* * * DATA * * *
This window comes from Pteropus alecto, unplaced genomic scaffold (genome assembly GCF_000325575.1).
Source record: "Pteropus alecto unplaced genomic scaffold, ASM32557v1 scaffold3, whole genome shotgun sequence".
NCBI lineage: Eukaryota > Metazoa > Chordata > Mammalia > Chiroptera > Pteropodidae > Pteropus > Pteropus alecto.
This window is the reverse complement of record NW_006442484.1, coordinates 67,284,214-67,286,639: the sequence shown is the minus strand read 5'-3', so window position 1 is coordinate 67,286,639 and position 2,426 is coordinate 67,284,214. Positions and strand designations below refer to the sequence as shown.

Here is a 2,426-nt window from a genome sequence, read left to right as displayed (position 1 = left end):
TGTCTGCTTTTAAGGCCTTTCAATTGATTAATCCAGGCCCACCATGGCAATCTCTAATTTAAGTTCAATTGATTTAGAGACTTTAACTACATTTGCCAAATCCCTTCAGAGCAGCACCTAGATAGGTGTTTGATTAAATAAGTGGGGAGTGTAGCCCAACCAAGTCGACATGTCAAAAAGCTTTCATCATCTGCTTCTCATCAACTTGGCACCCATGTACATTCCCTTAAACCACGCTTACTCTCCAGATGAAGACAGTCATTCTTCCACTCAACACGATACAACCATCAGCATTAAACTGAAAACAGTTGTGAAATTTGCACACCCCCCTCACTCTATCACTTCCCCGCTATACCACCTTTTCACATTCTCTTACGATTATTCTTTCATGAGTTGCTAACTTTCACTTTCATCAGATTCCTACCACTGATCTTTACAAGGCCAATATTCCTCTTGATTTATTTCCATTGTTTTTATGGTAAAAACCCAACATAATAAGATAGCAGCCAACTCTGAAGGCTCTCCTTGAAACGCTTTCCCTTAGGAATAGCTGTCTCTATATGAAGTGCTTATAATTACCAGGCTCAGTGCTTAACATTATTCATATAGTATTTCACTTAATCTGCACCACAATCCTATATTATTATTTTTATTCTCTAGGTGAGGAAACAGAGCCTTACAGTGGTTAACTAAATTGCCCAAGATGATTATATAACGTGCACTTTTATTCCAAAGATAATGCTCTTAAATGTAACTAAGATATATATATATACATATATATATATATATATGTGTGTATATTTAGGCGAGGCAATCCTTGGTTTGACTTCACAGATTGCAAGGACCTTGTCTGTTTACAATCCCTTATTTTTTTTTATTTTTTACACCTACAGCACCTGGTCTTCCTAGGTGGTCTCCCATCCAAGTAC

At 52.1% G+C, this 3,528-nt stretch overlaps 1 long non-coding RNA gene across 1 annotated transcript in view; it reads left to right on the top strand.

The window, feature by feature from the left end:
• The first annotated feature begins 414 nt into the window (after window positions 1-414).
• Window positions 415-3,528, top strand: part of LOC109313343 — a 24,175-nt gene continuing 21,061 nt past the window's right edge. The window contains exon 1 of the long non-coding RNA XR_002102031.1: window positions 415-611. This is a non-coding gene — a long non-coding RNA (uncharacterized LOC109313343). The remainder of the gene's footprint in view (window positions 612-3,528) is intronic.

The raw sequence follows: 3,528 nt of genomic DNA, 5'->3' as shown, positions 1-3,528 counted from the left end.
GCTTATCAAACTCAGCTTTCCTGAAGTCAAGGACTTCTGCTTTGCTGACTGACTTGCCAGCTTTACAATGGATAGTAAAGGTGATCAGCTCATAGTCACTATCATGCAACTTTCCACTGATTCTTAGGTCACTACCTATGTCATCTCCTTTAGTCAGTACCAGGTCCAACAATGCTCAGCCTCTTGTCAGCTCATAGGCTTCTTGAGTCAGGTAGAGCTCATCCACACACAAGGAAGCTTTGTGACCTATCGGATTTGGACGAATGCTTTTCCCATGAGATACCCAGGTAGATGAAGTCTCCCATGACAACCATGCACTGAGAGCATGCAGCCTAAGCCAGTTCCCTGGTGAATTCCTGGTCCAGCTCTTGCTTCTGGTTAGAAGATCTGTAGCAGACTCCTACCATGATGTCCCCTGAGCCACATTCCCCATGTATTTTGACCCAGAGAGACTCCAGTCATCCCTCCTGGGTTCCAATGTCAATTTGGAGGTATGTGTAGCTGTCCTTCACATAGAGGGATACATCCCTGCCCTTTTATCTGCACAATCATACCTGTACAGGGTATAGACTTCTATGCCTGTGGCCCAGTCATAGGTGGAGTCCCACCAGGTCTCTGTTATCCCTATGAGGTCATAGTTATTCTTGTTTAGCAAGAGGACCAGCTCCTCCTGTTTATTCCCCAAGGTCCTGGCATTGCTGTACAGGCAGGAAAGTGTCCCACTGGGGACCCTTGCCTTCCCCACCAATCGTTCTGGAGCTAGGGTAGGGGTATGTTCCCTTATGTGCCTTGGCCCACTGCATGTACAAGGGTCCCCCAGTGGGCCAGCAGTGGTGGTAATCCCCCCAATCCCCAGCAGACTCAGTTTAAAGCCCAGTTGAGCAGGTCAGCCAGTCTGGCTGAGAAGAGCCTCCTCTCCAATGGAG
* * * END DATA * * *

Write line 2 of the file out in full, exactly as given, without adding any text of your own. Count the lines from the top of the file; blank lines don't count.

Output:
Source record: "Pteropus alecto unplaced genomic scaffold, ASM32557v1 scaffold3, whole genome shotgun sequence".